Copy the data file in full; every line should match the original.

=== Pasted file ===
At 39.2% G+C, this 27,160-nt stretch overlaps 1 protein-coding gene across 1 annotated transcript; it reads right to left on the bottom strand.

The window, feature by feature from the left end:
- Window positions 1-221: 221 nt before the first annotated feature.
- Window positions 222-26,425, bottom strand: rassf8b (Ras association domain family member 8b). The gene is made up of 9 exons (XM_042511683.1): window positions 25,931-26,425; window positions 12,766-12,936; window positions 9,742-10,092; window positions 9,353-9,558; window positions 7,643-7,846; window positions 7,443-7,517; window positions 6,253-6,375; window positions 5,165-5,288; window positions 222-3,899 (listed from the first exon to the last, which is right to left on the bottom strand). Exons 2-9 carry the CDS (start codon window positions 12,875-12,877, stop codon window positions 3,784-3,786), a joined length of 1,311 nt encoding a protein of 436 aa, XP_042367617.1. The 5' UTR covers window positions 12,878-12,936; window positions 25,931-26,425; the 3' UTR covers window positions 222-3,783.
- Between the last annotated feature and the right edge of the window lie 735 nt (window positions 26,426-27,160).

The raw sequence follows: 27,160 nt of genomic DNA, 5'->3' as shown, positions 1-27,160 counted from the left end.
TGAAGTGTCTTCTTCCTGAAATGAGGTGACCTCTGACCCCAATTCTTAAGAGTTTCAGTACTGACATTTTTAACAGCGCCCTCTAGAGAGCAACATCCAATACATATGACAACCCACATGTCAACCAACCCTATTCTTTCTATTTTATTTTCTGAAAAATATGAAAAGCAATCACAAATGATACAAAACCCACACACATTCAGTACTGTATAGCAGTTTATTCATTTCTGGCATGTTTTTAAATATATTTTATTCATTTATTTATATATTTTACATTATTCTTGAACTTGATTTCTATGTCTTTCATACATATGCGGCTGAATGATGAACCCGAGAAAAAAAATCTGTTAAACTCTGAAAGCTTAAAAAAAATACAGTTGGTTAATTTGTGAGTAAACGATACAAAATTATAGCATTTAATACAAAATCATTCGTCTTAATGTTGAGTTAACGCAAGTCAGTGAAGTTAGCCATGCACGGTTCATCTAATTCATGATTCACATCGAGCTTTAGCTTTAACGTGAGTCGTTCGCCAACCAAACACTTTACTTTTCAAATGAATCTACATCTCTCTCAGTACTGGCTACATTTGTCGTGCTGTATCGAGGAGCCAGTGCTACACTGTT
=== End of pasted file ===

At 39.2% G+C, this 27,160-nt stretch overlaps 1 protein-coding gene across 1 annotated transcript; it reads right to left on the bottom strand.

The window, feature by feature from the left end:
- Window positions 1-221: 221 nt before the first annotated feature.
- Window positions 222-26,425, bottom strand: rassf8b (Ras association domain family member 8b). The gene is made up of 9 exons (XM_042511683.1): window positions 25,931-26,425; window positions 12,766-12,936; window positions 9,742-10,092; window positions 9,353-9,558; window positions 7,643-7,846; window positions 7,443-7,517; window positions 6,253-6,375; window positions 5,165-5,288; window positions 222-3,899 (listed from the first exon to the last, which is right to left on the bottom strand). Exons 2-9 carry the CDS (start codon window positions 12,875-12,877, stop codon window positions 3,784-3,786), a joined length of 1,311 nt encoding a protein of 436 aa, XP_042367617.1. The 5' UTR covers window positions 12,878-12,936; window positions 25,931-26,425; the 3' UTR covers window positions 222-3,783.
- Between the last annotated feature and the right edge of the window lie 735 nt (window positions 26,426-27,160).

The raw sequence follows: 27,160 nt of genomic DNA, 5'->3' as shown, positions 1-27,160 counted from the left end.
TGAAGTGTCTTCTTCCTGAAATGAGGTGACCTCTGACCCCAATTCTTAAGAGTTTCAGTACTGACATTTTTAACAGCGCCCTCTAGAGAGCAACATCCAATACATATGACAACCCACATGTCAACCAACCCTATTCTTTCTATTTTATTTTCTGAAAAATATGAAAAGCAATCACAAATGATACAAAACCCACACACATTCAGTACTGTATAGCAGTTTATTCATTTCTGGCATGTTTTTAAATATATTTTATTCATTTATTTATATATTTTACATTATTCTTGAACTTGATTTCTATGTCTTTCATACATATGCGGCTGAATGATGAACCCGAGAAAAAAAATCTGTTAAACTCTGAAAGCTTAAAAAAAATACAGTTGGTTAATTTGTGAGTAAACGATACAAAATTATAGCATTTAATACAAAATCATTCGTCTTAATGTTGAGTTAACGCAAGTCAGTGAAGTTAGCCATGCACGGTTCATCTAATTCATGATTCACATCGAGCTTTAGCTTTAACGTGAGTCGTTCGCCAACCAAACACTTTACTTTTCAAATGAATCTACATCTCTCTCAGTACTGGCTACATTTGTCGTGCTGTATCGAGGAGCCAGTGCTACACTGTT